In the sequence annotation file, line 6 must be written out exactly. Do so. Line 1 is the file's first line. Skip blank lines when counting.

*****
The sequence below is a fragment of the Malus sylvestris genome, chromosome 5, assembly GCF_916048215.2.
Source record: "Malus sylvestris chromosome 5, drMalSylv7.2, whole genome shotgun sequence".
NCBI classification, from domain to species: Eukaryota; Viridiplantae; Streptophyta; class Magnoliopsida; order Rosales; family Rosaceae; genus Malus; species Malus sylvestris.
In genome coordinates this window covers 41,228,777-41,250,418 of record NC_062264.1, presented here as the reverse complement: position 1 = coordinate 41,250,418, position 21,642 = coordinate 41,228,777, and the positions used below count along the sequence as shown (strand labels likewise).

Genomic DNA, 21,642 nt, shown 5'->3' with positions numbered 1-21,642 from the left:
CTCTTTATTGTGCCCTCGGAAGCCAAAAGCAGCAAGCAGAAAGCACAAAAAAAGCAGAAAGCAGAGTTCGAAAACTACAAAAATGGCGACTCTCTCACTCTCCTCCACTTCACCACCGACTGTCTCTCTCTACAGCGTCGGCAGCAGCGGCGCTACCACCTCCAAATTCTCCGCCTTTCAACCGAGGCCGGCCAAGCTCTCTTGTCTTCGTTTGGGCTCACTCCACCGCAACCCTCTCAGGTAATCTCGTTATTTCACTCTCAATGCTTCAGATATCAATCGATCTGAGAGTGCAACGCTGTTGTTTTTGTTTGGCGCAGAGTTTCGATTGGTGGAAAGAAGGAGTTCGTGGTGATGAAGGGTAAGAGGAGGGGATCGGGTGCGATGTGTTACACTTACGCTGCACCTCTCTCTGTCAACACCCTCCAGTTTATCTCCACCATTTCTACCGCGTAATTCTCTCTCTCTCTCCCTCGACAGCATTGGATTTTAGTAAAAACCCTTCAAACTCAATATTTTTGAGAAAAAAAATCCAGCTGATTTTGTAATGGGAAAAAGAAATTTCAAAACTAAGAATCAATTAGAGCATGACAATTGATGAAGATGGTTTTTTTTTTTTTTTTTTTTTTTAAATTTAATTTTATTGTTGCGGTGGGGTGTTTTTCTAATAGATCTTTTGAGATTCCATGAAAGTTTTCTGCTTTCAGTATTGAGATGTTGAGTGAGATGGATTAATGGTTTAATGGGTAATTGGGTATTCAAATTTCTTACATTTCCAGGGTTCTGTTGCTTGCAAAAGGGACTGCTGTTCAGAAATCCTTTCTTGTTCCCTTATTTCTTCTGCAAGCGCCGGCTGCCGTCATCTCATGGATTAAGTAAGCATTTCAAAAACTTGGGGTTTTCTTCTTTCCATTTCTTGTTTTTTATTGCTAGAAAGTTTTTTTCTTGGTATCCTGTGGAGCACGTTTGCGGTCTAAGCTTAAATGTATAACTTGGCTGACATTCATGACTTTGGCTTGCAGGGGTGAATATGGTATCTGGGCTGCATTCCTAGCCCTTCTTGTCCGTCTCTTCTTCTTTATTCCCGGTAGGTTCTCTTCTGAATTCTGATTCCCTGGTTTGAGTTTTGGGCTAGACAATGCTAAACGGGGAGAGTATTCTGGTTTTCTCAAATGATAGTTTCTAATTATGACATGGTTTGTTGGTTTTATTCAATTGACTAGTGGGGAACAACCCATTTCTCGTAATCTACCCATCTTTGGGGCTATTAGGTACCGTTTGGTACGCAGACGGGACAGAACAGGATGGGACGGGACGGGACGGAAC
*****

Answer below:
CTCTTTATTGTGCCCTCGGAAGCCAAAAGCAGCAAGCAGAAAGCACAAAAAAAGCAGAAAGCAGAGTTCGAAAACTACAAAAATGGCGACTCTCTCACTCTCCTCCACTTCACCACCGACTGTCTCTCTCTACAGCGTCGGCAGCAGCGGCGCTACCACCTCCAAATTCTCCGCCTTTCAACCGAGGCCGGCCAAGCTCTCTTGTCTTCGTTTGGGCTCACTCCACCGCAACCCTCTCAGGTAATCTCGTTATTTCACTCTCAATGCTTCAGATATCAATCGATCTGAGAGTGCAACGCTGTTGTTTTTGTTTGGCGCAGAGTTTCGATTGGTGGAAAGAAGGAGTTCGTGGTGATGAAGGGTAAGAGGAGGGGATCGGGTGCGATGTGTTACACTTACGCTGCACCTCTCTCTGTCAACACCCTCCAGTTTATCTCCACCATTTCTACCGCGTAATTCTCTCTCTCTCTCCCTCGACAGCATTGGATTTTAGTAAAAACCCTTCAAACTCAATATTTTTGAGAAAAAAAATCCAGCTGATTTTGTAATGGGAAAAAGAAATTTCAAAACTAAGAATCAATTAGAGCATGACAATTGATGAAGATGGTTTTTTTTTTTTTTTTTTTTTTTAAATTTAATTTTATTGTTGCGGTGGGGTGTTTTTCTAATAGATCTTTTGAGATTCCATGAAAGTTTTCTGCTTTCAGTATTGAGATGTTGAGTGAGATGGATTAATGGTTTAATGGGTAATTGGGTATTCAAATTTCTTACATTTCCAGGGTTCTGTTGCTTGCAAAAGGGACTGCTGTTCAGAAATCCTTTCTTGTTCCCTTATTTCTTCTGCAAGCGCCGGCTGCCGTCATCTCATGGATTAAGTAAGCATTTCAAAAACTTGGGGTTTTCTTCTTTCCATTTCTTGTTTTTTATTGCTAGAAAGTTTTTTTCTTGGTATCCTGTGGAGCACGTTTGCGGTCTAAGCTTAAATGTATAACTTGGCTGACATTCATGACTTTGGCTTGCAGGGGTGAATATGGTATCTGGGCTGCATTCCTAGCCCTTCTTGTCCGTCTCTTCTTCTTTATTCCCGGTAGGTTCTCTTCTGAATTCTGATTCCCTGGTTTGAGTTTTGGGCTAGACAATGCTAAACGGGGAGAGTATTCTGGTTTTCTCAAATGATAGTTTCTAATTATGACATGGTTTGTTGGTTTTATTCAATTGACTAGTGGGGAACAACCCATTTCTCGTAATCTACCCATCTTTGGGGCTATTAGGTACCGTTTGGTACGCAGACGGGACAGAACAGGATGGGACGGGACGGGACGGAAC